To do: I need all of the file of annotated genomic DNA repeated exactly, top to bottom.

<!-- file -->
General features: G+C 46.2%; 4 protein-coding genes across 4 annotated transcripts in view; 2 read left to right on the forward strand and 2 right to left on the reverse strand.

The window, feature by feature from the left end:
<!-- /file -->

General features: G+C 46.2%; 4 protein-coding genes across 4 annotated transcripts in view; 2 read left to right on the forward strand and 2 right to left on the reverse strand.

The window, feature by feature from the left end: